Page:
NUI Galway leads stem-cell research on diabetic kidney disease

EU-funded project will involve clinical trials next year in three countries

Drugs, dialysis and surgery are the main treatments for diabetic kidney disease, but all are costly and provide limited protection. Photograph: University Hospital Southampton NHS Foundation Trust /PA Wire

Drugs, dialysis and surgery are the main treatments for diabetic kidney disease, but all are costly and provide limited protection. Photograph: University Hospital Southampton NHS Foundation Trust /PA Wire

 

NUI Galway is leading a €6 million research project to test a stem-cell therapy treatment for diabetic kidney disease.

Some 48 patients with the condition in Ireland, England and Italy will take part in clinical trials next year to test the treatment, using cells purified from healthy donor bone marrow.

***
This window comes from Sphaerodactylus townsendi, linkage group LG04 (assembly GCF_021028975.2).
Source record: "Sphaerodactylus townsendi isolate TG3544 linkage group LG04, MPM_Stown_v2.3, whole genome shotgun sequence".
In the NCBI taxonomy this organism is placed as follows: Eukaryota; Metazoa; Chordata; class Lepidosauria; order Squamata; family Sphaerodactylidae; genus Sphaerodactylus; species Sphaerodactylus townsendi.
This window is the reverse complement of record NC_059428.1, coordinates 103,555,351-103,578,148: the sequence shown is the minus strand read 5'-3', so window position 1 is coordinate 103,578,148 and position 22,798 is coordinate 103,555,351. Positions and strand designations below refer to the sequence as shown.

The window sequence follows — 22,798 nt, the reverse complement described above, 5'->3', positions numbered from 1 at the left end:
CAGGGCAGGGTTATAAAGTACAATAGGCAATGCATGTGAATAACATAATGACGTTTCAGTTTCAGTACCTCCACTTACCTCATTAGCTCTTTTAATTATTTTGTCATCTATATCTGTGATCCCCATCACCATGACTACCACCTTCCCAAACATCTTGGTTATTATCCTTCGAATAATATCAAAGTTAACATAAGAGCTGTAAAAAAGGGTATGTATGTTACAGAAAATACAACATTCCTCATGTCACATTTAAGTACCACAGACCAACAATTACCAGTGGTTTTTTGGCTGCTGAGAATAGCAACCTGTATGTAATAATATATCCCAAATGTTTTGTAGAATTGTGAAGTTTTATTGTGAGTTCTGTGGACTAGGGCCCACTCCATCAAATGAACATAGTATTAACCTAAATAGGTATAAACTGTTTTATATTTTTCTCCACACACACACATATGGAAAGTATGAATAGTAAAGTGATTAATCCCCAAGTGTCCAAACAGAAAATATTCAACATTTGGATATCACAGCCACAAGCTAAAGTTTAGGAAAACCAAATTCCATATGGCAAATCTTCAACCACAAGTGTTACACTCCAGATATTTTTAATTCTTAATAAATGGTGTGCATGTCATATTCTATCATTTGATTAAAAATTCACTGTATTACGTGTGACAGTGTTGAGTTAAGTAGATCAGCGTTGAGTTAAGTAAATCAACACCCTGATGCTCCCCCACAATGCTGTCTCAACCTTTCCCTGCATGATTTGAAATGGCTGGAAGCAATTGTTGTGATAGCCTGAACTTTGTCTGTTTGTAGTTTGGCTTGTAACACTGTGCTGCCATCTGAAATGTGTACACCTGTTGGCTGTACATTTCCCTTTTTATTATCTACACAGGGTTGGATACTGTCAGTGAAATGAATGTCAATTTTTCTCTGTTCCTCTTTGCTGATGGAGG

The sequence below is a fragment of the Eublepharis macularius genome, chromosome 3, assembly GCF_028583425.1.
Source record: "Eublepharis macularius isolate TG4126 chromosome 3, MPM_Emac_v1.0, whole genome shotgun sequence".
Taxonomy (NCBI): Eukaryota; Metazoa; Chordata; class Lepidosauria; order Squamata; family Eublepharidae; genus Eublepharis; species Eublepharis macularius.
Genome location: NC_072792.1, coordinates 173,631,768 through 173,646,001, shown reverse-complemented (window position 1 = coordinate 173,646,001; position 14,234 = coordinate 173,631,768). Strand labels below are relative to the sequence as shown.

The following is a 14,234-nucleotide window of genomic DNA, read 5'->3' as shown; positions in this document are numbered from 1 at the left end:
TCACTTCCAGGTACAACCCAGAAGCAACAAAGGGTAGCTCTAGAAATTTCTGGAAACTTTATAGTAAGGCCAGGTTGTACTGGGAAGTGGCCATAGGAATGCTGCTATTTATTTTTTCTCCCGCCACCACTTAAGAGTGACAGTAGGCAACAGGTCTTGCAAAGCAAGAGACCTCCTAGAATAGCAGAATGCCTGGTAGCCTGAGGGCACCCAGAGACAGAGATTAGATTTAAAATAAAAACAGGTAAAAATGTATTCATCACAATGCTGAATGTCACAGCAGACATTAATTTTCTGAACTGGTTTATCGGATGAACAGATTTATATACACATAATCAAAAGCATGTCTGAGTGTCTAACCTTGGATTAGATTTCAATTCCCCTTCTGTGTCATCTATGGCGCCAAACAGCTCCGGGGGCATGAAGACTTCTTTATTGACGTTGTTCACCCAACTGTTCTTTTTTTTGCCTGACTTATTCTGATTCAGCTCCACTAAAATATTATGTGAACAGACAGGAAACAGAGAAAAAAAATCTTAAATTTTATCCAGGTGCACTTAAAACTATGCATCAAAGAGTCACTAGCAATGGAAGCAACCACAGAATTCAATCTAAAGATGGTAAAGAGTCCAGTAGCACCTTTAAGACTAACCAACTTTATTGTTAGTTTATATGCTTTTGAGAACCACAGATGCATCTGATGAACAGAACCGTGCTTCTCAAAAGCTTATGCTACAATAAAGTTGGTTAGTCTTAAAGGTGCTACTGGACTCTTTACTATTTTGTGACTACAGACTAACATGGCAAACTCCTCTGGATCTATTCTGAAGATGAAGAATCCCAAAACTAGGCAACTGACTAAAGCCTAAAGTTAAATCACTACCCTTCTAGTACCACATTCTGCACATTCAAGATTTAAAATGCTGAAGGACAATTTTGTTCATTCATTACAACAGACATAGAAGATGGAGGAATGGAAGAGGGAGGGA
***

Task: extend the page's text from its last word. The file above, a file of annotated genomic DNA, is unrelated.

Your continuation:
Diabetic kidney disease is complication of the condition known as diabetes mellitusmellitus. It is estimated that 200 million people could be at risk of developing it by 2040.

In most cases, drugs, dialysis and kidney transplants are the main treatments, but all are costly and provide limited protection, according to the research team.

The new EU-funded project, led by NUIG Regenerative Medicine Institute director Prof Timothy O’Brien, will evaluate a type of “next-generation” cell therapy discovered by researchers at the NUIG campus company Orbsen Therapeutics.

Known as the novel stromal cell therapy for diabetic kidney disease (Nephstrom) project, it involves 11 European partners. It builds on pre-clinical research in an existing EU-funded project also co-ordinated by Prof O’Brien.

Researchers hope the treatment will “significantly slow” or halt the disease altogether. World-renowned kidney disease expert Prof Giuseppe Remuzzi will lead the trial across the centres from May 2016.